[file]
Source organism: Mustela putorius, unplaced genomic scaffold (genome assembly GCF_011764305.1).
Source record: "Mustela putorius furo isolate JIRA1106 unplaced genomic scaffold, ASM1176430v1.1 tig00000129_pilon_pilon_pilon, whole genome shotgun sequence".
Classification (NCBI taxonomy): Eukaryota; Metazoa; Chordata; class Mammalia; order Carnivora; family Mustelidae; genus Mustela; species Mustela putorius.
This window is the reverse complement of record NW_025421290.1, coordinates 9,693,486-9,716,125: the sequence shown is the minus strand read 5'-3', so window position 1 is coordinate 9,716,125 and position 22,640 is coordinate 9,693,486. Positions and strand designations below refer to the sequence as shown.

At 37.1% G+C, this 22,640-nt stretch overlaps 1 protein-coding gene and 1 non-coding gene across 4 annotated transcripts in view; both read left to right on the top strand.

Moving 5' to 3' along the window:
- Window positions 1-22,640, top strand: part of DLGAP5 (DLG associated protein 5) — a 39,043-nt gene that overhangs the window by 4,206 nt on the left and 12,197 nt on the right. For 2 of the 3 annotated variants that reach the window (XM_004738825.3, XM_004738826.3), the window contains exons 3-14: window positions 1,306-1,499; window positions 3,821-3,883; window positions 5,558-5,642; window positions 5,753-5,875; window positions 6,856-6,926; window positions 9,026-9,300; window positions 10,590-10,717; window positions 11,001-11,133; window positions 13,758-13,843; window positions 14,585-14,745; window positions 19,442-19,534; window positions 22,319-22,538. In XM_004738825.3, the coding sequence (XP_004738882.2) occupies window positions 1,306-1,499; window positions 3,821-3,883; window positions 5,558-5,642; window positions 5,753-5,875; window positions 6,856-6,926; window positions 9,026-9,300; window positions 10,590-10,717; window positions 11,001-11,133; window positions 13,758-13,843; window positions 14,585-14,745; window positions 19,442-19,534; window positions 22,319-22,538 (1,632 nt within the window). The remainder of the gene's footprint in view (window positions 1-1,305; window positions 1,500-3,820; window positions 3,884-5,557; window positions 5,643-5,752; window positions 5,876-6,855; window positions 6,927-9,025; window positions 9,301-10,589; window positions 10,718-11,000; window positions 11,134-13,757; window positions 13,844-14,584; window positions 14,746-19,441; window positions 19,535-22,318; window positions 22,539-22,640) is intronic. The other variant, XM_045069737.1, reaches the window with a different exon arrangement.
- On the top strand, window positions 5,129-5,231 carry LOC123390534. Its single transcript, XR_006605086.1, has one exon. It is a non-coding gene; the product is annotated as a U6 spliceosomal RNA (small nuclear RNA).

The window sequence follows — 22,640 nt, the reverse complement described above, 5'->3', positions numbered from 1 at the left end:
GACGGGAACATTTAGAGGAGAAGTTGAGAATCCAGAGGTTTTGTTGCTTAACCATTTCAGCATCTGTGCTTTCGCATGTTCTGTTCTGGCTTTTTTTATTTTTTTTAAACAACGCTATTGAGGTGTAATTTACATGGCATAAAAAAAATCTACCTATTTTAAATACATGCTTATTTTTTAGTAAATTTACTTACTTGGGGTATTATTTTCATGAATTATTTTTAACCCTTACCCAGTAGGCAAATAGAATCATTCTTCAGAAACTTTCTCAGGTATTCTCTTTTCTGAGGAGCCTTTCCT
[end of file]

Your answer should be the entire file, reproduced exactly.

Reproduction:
Source organism: Mustela putorius, unplaced genomic scaffold (genome assembly GCF_011764305.1).
Source record: "Mustela putorius furo isolate JIRA1106 unplaced genomic scaffold, ASM1176430v1.1 tig00000129_pilon_pilon_pilon, whole genome shotgun sequence".
Classification (NCBI taxonomy): Eukaryota; Metazoa; Chordata; class Mammalia; order Carnivora; family Mustelidae; genus Mustela; species Mustela putorius.
This window is the reverse complement of record NW_025421290.1, coordinates 9,693,486-9,716,125: the sequence shown is the minus strand read 5'-3', so window position 1 is coordinate 9,716,125 and position 22,640 is coordinate 9,693,486. Positions and strand designations below refer to the sequence as shown.

At 37.1% G+C, this 22,640-nt stretch overlaps 1 protein-coding gene and 1 non-coding gene across 4 annotated transcripts in view; both read left to right on the top strand.

Moving 5' to 3' along the window:
- Window positions 1-22,640, top strand: part of DLGAP5 (DLG associated protein 5) — a 39,043-nt gene that overhangs the window by 4,206 nt on the left and 12,197 nt on the right. For 2 of the 3 annotated variants that reach the window (XM_004738825.3, XM_004738826.3), the window contains exons 3-14: window positions 1,306-1,499; window positions 3,821-3,883; window positions 5,558-5,642; window positions 5,753-5,875; window positions 6,856-6,926; window positions 9,026-9,300; window positions 10,590-10,717; window positions 11,001-11,133; window positions 13,758-13,843; window positions 14,585-14,745; window positions 19,442-19,534; window positions 22,319-22,538. In XM_004738825.3, the coding sequence (XP_004738882.2) occupies window positions 1,306-1,499; window positions 3,821-3,883; window positions 5,558-5,642; window positions 5,753-5,875; window positions 6,856-6,926; window positions 9,026-9,300; window positions 10,590-10,717; window positions 11,001-11,133; window positions 13,758-13,843; window positions 14,585-14,745; window positions 19,442-19,534; window positions 22,319-22,538 (1,632 nt within the window). The remainder of the gene's footprint in view (window positions 1-1,305; window positions 1,500-3,820; window positions 3,884-5,557; window positions 5,643-5,752; window positions 5,876-6,855; window positions 6,927-9,025; window positions 9,301-10,589; window positions 10,718-11,000; window positions 11,134-13,757; window positions 13,844-14,584; window positions 14,746-19,441; window positions 19,535-22,318; window positions 22,539-22,640) is intronic. The other variant, XM_045069737.1, reaches the window with a different exon arrangement.
- On the top strand, window positions 5,129-5,231 carry LOC123390534. Its single transcript, XR_006605086.1, has one exon. It is a non-coding gene; the product is annotated as a U6 spliceosomal RNA (small nuclear RNA).

The window sequence follows — 22,640 nt, the reverse complement described above, 5'->3', positions numbered from 1 at the left end:
GACGGGAACATTTAGAGGAGAAGTTGAGAATCCAGAGGTTTTGTTGCTTAACCATTTCAGCATCTGTGCTTTCGCATGTTCTGTTCTGGCTTTTTTTATTTTTTTTAAACAACGCTATTGAGGTGTAATTTACATGGCATAAAAAAAATCTACCTATTTTAAATACATGCTTATTTTTTAGTAAATTTACTTACTTGGGGTATTATTTTCATGAATTATTTTTAACCCTTACCCAGTAGGCAAATAGAATCATTCTTCAGAAACTTTCTCAGGTATTCTCTTTTCTGAGGAGCCTTTCCT